"That’s how we got the 21-year-old drinking age years ago. It was tied to highway funds. And it’s a common thing for the federal government to do these kinds of things."

Small business owners in Stanton’s own district disagree, saying they’re desperate for federal funding, which shouldn’t be tied to policy.

"I think everybody’s doing it. For somebody to say if we don’t do a state mask mandate that they’re going to pull funds, that’s not acceptable to business owners like us," said Kristina Gwinn, owner of Sidelines Grill.
She’s been in business in Chandler for 18 years and is barely surviving financially right now, saying, "I made it because of the PPP. I want to be around for another 18 years. I have my children working here, and I’m very lucky."
Others, like teachers, hope Stanton’s call continues the conversation for more action from the state.

Marisol Garcia with the Arizona Education Association (AEA), says, "The AEA this summer and this winter has been asking and pleading with the governor to have a statewide plan ... If there was leadership trust or leadership with trust behind it, I think we might see behaviors significantly change."

FOX 10 reached out to the governor’s office for its response and emails have not been answered as of 4 p.m. Dec. 8.

Arizona is one of just 13 states that do not have a statewide mask policy, although many counties and cities have mask mandates in place.

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In order to protect yourself from a possible infection, the CDC recommends: 

  • Avoid close contact with people who are sick.
  • Avoid touching your eyes, nose, and mouth.
  • Stay home when you are sick.
  • Cover your cough or sneeze with a tissue, then throw the tissue in the trash.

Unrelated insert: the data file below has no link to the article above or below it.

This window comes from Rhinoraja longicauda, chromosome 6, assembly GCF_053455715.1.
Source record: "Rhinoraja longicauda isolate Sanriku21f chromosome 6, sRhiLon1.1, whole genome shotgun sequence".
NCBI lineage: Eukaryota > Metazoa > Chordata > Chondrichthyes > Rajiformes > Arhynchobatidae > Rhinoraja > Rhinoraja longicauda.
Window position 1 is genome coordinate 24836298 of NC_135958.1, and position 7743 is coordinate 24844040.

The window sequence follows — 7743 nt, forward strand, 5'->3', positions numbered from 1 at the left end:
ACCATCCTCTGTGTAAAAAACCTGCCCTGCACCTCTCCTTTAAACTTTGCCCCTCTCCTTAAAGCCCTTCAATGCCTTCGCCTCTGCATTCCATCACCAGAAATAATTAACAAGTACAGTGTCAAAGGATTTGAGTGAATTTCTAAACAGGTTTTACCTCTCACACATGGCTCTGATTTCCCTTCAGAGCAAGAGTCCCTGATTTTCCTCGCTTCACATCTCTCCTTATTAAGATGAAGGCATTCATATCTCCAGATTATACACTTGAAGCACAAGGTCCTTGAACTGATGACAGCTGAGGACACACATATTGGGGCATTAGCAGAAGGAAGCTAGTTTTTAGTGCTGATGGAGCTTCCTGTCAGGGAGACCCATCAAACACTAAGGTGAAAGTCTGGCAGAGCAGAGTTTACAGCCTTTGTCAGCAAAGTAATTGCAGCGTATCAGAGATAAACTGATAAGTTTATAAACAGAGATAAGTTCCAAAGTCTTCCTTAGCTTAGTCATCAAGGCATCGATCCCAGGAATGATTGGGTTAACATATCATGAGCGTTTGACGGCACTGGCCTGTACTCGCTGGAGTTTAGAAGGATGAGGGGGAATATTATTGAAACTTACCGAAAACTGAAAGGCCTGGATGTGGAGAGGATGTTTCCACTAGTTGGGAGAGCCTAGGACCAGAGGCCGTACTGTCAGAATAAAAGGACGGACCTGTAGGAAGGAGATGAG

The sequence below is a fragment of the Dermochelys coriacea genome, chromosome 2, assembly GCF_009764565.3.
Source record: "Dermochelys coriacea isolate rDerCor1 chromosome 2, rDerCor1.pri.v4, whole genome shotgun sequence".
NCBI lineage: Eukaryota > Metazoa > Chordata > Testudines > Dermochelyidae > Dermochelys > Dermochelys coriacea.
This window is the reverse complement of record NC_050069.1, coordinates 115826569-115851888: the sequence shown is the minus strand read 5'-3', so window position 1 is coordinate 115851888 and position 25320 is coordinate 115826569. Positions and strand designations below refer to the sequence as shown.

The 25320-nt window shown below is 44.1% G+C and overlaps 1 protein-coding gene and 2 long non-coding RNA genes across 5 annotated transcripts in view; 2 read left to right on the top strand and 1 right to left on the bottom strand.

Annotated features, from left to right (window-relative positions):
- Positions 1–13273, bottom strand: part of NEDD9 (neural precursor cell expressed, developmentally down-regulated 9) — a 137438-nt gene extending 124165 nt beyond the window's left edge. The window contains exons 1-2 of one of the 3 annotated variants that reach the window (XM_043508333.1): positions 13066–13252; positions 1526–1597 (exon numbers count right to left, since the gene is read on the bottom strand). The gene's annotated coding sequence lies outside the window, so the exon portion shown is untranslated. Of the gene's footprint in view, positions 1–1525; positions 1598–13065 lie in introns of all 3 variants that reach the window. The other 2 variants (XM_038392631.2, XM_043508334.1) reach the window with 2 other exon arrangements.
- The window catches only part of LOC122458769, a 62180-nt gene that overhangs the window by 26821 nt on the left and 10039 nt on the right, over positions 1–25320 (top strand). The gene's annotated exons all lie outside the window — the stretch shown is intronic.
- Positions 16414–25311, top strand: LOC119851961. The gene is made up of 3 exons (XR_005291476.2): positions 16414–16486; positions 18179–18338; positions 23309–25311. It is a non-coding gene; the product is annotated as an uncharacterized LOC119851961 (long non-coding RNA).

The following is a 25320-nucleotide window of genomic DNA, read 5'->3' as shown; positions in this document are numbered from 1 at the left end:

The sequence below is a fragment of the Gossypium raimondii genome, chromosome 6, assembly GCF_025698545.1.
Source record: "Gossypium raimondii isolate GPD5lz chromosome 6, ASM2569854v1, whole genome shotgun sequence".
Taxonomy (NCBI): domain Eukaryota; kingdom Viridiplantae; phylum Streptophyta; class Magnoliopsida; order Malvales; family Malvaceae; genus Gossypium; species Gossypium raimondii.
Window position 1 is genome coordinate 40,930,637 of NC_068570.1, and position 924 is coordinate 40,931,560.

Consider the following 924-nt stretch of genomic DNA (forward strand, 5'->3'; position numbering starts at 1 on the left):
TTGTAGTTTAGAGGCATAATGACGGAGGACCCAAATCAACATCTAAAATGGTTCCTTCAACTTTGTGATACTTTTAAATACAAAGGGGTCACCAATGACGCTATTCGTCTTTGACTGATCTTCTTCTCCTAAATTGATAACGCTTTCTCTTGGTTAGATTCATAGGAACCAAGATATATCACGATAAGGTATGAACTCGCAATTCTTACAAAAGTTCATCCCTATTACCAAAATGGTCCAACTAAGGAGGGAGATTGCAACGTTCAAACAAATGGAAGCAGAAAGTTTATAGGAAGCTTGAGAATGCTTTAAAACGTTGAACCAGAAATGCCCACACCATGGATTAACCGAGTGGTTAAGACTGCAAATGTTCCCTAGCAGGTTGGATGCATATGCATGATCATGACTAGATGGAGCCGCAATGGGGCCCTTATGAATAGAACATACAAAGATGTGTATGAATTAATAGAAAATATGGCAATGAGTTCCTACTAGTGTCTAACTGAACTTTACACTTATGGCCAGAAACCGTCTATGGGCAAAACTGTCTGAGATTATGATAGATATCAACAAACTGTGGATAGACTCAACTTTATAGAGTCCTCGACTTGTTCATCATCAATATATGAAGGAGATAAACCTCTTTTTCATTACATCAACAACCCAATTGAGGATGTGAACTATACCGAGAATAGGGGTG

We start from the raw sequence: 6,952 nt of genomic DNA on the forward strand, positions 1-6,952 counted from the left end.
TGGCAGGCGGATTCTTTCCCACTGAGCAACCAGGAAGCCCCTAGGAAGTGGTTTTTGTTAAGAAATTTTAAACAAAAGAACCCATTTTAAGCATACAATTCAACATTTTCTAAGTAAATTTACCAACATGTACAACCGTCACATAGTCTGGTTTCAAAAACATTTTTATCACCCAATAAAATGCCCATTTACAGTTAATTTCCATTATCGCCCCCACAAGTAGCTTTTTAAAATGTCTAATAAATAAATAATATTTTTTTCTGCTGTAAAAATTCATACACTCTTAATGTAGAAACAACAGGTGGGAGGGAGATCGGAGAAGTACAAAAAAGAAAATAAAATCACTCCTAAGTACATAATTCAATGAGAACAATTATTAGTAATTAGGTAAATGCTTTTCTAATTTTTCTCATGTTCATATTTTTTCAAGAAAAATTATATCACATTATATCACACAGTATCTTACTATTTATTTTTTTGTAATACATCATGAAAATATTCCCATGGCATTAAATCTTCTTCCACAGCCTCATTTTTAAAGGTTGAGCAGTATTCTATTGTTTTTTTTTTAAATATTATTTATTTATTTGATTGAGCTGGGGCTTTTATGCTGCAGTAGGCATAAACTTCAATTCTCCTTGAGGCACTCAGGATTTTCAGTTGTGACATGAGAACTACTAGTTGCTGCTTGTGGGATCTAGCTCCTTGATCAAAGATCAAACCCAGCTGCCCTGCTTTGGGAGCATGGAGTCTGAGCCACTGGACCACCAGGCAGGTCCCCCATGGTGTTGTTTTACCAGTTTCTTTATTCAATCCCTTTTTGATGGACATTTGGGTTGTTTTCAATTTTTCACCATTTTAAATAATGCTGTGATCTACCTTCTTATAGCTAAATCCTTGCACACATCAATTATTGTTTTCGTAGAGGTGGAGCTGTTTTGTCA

• Clean and disinfect frequently touched objects and surfaces using a regular household cleaning spray or wipe.
  • Cover your mouth and nose with a cloth face cover when around others
  • Wash your hands often with soap and water for at least 20 seconds, especially after going to the bathroom; before eating; and after blowing your nose, coughing, or sneezing.
  • Monitor your health daily

MAP: Worldwide interactive Coronavirus case data

MAP: Arizona Coronavirus cases by zip code


CDC: How coronavirus spreads, symptoms, prevention, treatment, FAQ

Arizona COVID-19 resources, FAQ:

On, you'll find extensive coverage about COVID-19, including breaking news from around the country, exclusive interviews with health officials, and informative content from a variety of public health resources.


Symptoms for coronavirus COVID-19 include fever, coughing, and shortness of breath. These, of course, are similar to the common cold and flu. 

Expect a common cold to start out with a sore or scratchy throat, cough, runny and/or stuffy nose. Flu symptoms are more intense and usually come on suddenly, and can include a high fever. 

Symptoms of COVID-19 may appear more slowly. They usually include fever, a dry cough and noticeable shortness of breath, according to the World Health Organization. A minority of cases develop pneumonia, and the disease is especially worrisome for the elderly and those with other medical problems such as high blood pressure, obesity, diabetes or heart conditions.

RELATED: Is it the flu, a cold or COVID-19? Different viruses present similar symptoms

Right now there's one big difference between flu and coronavirus: A vaccine exists to help prevent the flu and it's not too late to get it. It won't protect you from catching the coronavirus, but may put you in a better position to fight it.

To protect yourself, wash your hands well and often, keep them away from your face, and avoid crowds and standing close to people.

And if you do find yourself showing any of these flu or coronavirus symptoms - don't go straight to your doctor's office. That just risks making more people sick, officials urge. Call ahead, and ask if you need to be seen and where.